Wednesday, June 22, 2016

Harbor Freight Foot Switch Review

I recently bought a foot switch from Harbor Freight for my scroll saw.  I thought it would be fun to try it out on other tools too.  Check out my video then read more about my thoughts below.

Harbor Freight sells two types of foot switches.  The Momentary Foot Switch (Item 96619) works like a sewing machine pedal - press it to make the machine run and release it to stop.  The Power Maintained Foot Switch (Item 96618) works like a regular switch - step on it to turn on and step on it again to turn off.

I purchased the Momentary Foot Switch for my scroll saw, because it seems very similar to the use of a sewing machine.  The switch works great for this purpose and I highly recommend it.  I also recommend this switch for a drill press, sander, and even a router table where the router switch may be difficult to access.  My only complaint is that it's made of plastic.

I don't see myself using a Momentary Foot Switch for larger tools, like the table saw, band saw, or lathe.  I move around and change my stance a lot when using these tools, so keeping my foot on the pedal would be cumbersome.  Also, the thought of accidentally shutting off power to a tool in mid-cut is kind of scary.  The Power Maintained Foot Switch may be a better option for these larger tools.  It could be useful as a secondary stop switch or for hands-free operation when handling large sheets of plywood, but I think the switch itself and the power cables could be a trip hazard.

There are some safety considerations when using foot switches, so make sure you follow the safety guidelines that come with the switch.  If you have kids, pets, or frequent visitors in your shop, it's a good idea to turn off the tool's main switch when it's not in use and not rely solely on the foot switch.  If you blow a fuse or trip a breaker, turn off the tool's main switch before resetting the breaker.  Use common sense.

I can see where foot switches could make a production environment more efficient for repetitive tasks.  For most of us in a home woodworking shop, speed isn't much of an issue, but there are still some good uses for them.  Pick one up for about $13.99 (even less with a 20% off coupon) and try it out on a few tools to see what feels comfortable to you.  Just make sure you buy the right type for your purpose.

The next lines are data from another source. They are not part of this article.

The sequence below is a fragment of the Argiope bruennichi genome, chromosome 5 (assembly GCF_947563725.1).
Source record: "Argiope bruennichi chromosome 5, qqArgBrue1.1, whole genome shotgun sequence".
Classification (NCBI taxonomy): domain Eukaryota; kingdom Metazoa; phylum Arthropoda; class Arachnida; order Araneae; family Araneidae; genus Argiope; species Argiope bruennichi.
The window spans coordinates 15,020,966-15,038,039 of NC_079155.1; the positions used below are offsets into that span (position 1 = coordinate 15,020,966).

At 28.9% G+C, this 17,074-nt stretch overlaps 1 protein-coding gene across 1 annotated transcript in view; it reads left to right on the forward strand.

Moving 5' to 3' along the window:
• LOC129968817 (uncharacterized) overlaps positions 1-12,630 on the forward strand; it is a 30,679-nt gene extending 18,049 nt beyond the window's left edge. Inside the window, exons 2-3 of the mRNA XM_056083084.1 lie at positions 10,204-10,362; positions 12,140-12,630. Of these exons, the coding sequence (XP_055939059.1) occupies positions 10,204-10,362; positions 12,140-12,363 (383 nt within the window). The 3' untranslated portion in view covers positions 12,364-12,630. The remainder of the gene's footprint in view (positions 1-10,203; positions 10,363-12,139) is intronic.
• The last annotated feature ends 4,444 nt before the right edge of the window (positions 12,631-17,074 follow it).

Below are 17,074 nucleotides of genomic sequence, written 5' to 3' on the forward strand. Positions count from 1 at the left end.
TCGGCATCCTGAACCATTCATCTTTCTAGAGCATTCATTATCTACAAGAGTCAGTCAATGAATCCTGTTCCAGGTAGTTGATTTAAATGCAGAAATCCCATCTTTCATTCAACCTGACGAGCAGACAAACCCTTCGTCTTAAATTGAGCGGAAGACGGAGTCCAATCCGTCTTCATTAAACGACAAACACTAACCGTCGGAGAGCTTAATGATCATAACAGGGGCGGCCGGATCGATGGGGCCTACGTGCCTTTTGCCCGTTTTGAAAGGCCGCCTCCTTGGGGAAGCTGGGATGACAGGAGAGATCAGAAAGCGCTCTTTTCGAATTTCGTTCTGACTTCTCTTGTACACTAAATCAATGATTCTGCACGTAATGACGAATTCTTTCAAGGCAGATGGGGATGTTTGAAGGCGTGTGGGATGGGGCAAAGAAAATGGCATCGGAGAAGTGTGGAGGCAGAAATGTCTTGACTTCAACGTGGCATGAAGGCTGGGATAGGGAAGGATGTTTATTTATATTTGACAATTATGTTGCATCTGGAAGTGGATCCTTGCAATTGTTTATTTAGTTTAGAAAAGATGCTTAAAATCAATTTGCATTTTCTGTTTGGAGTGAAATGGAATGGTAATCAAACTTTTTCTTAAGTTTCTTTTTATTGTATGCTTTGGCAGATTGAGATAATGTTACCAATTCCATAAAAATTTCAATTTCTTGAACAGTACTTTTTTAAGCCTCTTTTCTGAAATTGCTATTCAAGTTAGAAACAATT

Friday, June 10, 2016

Sidebar Convo with Project Follow-Ups and a Shop Visitor!

In this Sidebar Convo, I follow up on some of my most recent projects.  Also Keith Hurley from South Georgia visited the shop and I asked him a few questions about his brand new YouTube channel "Peccy's Place".  Check out the video!

Show Notes:

Keith taking a bite out of my Palletroni Pizza!  Mmm!

Palletroni Pizza

Sunday, May 29, 2016

DIY Scroll Saw Stand for the DeWalt DW788

I designed and built this Scroll Saw Stand for my DeWalt DW788 scroll saw.  Watch the video below to see how I made it, then continue reading for more info.

This scroll saw stand can be customized to fit other saws as well.  Below are some of the features that I incorporated into the saw:
  • Added casters so I can move it around and even take it outside on nice days.
  • On-board storage allows for a place to keep scroll saw accessories and blades in the top bin, and the larger bin at the bottom can be used for cut-offs and scrap.
  • The stand has a small footprint and is 25" tall, but can be customized with risers to make the saw tilt forward to reduce neck strain. 
Scroll Saw Stand

I have created a 20-page detailed set of plans for this project and made them available for purchase on my Etsy store.  The plans included measured drawings, plywood layouts, actual size cutting templates, and detailed assembly diagrams and pictures.  If you would like to build one of these stands, please consider purchasing the plans.  Click here for the plans!

Scroll Saw Stand Plans

Thursday, May 12, 2016

Quick and Easy Raised Garden Beds

Make these quick and easy Raised Garden Beds in just one day!  Watch my video showing the basic steps, then read further for a shopping list, step-by-step instructions, more photos, and a few awesome videos for extra inspiration!

Shopping List - Quantities shown will make one 48" square bed.
  • Four 8-foot 2x6 boards, untreated
  • A 4-foot section of 2x4, untreated
  • 40 exterior screws (2.5" or 3")
  • Landscape Fabric 
  • Stapler with 1/4" staples
  • 15-16 cubic feet preferred soil

Step-By-Step Instructions

To make a square bed from 8-foot 2x6 boards, cut each board once at 49.5".  This will also yield a shorter 46.5" piece.  You should end up with four of each size.

Cut four 11" sections of 2x4 for the corners.

Stack two 46.5" board on top of two of the 2x4 pieces, making sure the 2x4's are flush and square on the ends.  Drill pilot holes and screw them together - two screws at the end of each board.  Repeat for the other 46.5" side.

Stand the two sides up so they are vertical.  Stack two of the 49.5" boards on top, making sure the sides are flush and square with the ends of the longer sides.  Screw them together.  Carefully flip the partial assembly over and fasten the two remaining boards on the other side.

Cover the bottom with weed block landscaping fabric.  Leave some excess around the bed if you will be landscaping around the beds.  Use a stapler to fasten the fabric.  

Flip the raised bed over and position it in place.  Landscape around the beds if desired.  Fill the bed with 15-16 cubic feet of your preferred garden soil.  My wife selected Vigoro Organic Garden Soil and Miracle Gro Gardening Soil for Vegetables.

 Plant your vegetables and don't forget to water them!

Make a sign to personalize your garden.  I used an Inventables X-Carve CNC machine, but you can paint one just as easily.  Be creative!

Below are some more awesome videos that may give you some other ideas for making raised garden beds.  Enjoy and happy gardening!